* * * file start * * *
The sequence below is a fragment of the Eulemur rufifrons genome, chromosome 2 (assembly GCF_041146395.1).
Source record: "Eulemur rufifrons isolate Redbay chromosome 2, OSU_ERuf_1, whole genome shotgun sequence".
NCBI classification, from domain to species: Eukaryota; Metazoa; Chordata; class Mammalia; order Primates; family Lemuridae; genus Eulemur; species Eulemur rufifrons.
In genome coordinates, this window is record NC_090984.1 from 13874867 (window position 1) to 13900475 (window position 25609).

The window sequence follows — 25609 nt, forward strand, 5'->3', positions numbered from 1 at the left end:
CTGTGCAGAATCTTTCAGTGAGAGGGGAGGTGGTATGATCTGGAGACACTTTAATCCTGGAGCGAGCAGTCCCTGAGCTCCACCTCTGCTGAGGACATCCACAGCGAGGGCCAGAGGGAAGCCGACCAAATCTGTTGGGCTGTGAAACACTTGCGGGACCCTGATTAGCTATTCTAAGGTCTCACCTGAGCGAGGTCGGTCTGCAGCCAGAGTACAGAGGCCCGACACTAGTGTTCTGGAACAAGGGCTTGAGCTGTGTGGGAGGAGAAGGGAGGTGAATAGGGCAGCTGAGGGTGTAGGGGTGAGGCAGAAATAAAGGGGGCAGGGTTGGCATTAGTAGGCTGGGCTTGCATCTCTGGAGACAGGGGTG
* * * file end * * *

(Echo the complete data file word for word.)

The sequence below is a fragment of the Eulemur rufifrons genome, chromosome 2 (assembly GCF_041146395.1).
Source record: "Eulemur rufifrons isolate Redbay chromosome 2, OSU_ERuf_1, whole genome shotgun sequence".
NCBI classification, from domain to species: Eukaryota; Metazoa; Chordata; class Mammalia; order Primates; family Lemuridae; genus Eulemur; species Eulemur rufifrons.
In genome coordinates, this window is record NC_090984.1 from 13874867 (window position 1) to 13900475 (window position 25609).

The window sequence follows — 25609 nt, forward strand, 5'->3', positions numbered from 1 at the left end:
CTGTGCAGAATCTTTCAGTGAGAGGGGAGGTGGTATGATCTGGAGACACTTTAATCCTGGAGCGAGCAGTCCCTGAGCTCCACCTCTGCTGAGGACATCCACAGCGAGGGCCAGAGGGAAGCCGACCAAATCTGTTGGGCTGTGAAACACTTGCGGGACCCTGATTAGCTATTCTAAGGTCTCACCTGAGCGAGGTCGGTCTGCAGCCAGAGTACAGAGGCCCGACACTAGTGTTCTGGAACAAGGGCTTGAGCTGTGTGGGAGGAGAAGGGAGGTGAATAGGGCAGCTGAGGGTGTAGGGGTGAGGCAGAAATAAAGGGGGCAGGGTTGGCATTAGTAGGCTGGGCTTGCATCTCTGGAGACAGGGGTG